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« Reply #680 on: July 13, 2012, 08:18:04 PM »

Orders

Stress to the Counsul the following:
- We should welcome the crowning of the King within our walls but that Rome should not be host to so many equipped for war. Permitting the King and Pope to bring with them a small number of honor guards and assistants as is necessary. The majority of their forces must remain behind the wall unless they are willing to set aside their swords for a ceremony that should be done in peace.
- We should also inform the pope that we are most open to receiving him for discussion on the future of the city.
- Both things should be approached humbly and peaceably but with the firmness to stand by our demands.

And of course thank the Consul and ensure him that I as always trust his wisdom in such matters and will stand by him in protecting and honoring the rights of the Romans.
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« Reply #681 on: July 13, 2012, 10:45:17 PM »


Event #3

The Senate of Rome accepted the King’s summons, and the following day Consul Calafatus and Senator Basile set off for the Imperial camp.  They passed first through the Leonine city, where Consul Calafatus realized that he might soon regret his lack of a retinue – it was, after all, the Patrician’s stronghold.  Some glares from the Patrician’s guards, however, were the full extent of Pierleone’s hostility, and soon the pair had left the city and approached the Imperial camp.

Very soon the delegates began to sense that this was not going to be the “negotiation” they had hoped for.  They were received politely enough by the German soldiers, but made to wait in the hot summer sun for three hours until they were finally informed that His Majesty and His Holiness would see them.  They were brought to the royal tent, where Frederick and Adrian sat upon their wooden thrones, flanked by the King’s dukes and the Pope’s cardinals; immediately after their introductions, they were subjected to Cardinal Enrico da Pisa reading aloud from a list of “requirements” that the Romans would now have to fulfill.  It was evident that His Holiness was not particularly interested in negotiating anything, for with the Germans by his side, he was now in a position of power.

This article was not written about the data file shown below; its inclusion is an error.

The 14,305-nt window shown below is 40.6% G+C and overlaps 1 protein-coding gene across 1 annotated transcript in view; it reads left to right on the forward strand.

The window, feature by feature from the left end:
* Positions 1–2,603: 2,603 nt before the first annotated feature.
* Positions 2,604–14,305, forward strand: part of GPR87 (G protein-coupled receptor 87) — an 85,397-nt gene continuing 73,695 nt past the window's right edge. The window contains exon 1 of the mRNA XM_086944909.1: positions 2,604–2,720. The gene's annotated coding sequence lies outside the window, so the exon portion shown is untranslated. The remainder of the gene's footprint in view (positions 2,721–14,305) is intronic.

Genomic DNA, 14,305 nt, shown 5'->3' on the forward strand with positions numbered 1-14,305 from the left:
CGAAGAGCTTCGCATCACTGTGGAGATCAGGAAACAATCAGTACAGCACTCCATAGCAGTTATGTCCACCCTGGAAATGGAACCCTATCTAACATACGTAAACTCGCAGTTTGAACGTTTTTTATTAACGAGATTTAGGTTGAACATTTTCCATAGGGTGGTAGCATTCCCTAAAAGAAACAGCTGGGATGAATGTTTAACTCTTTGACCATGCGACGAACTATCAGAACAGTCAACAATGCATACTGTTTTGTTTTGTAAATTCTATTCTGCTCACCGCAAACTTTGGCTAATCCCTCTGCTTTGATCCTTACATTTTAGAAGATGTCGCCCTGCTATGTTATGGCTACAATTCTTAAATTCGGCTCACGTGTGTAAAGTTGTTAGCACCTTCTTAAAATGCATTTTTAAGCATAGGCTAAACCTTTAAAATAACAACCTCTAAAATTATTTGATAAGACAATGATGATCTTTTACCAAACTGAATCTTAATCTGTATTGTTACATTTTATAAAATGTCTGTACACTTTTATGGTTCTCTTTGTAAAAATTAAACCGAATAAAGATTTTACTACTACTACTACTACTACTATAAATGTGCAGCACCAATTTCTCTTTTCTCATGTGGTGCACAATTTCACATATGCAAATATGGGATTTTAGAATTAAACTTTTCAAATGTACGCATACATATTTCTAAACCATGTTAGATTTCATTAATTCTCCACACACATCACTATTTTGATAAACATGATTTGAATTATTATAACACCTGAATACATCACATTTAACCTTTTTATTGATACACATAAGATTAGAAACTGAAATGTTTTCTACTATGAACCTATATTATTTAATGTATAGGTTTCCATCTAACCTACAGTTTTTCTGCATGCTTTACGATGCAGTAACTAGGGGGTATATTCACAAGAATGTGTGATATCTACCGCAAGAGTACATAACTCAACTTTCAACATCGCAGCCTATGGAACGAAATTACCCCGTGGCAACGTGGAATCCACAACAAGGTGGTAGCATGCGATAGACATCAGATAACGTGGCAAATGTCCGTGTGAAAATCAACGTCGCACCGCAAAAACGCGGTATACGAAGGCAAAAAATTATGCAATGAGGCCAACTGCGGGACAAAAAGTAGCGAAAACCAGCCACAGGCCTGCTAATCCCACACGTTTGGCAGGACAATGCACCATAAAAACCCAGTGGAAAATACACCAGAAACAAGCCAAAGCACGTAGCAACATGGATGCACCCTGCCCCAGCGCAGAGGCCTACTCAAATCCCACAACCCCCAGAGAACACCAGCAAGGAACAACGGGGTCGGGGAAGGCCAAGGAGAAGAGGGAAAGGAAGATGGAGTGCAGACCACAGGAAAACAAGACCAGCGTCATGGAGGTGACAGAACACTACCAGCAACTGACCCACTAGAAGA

Somewhat reassuringly, the Pope’s demands did not include the sacking of the consuls or the disbandment of the Senate; in fact, he was prepared to recognize the Senate as the legitimate civic government of Rome.  The other demands listed by Cardinal Enrico, however, were somewhat more stringent than the delegates had hoped for.

The Pope’s demands

  • His Holiness shall recognize the legality and legitimacy of the Senate of Rome and pledge not to interfere in their appointments or civil affairs which fall within their jurisdiction.
  • His Holiness shall recognize the Roman Militia as necessary for the defense of the city, but the Senate of Rome shall not levy men from outside the city nor make war against any Papal vassal or subject.
  • The Senate of Rome shall acknowledge the primacy of the canon law of the Holy Church over civil law in all matters under ecclesiastical jurisdiction, including the civil matters of marriage, inheritance, legitimacy, and contract, and the criminal matters of heresy, apostasy, adultery, murder, usury, and any theft or alienation of ecclesiastical property.  In addition, the Senate and its courts shall forswear any jurisdiction over any criminal or civil matter involving a priest, monk, or other ecclesiastic.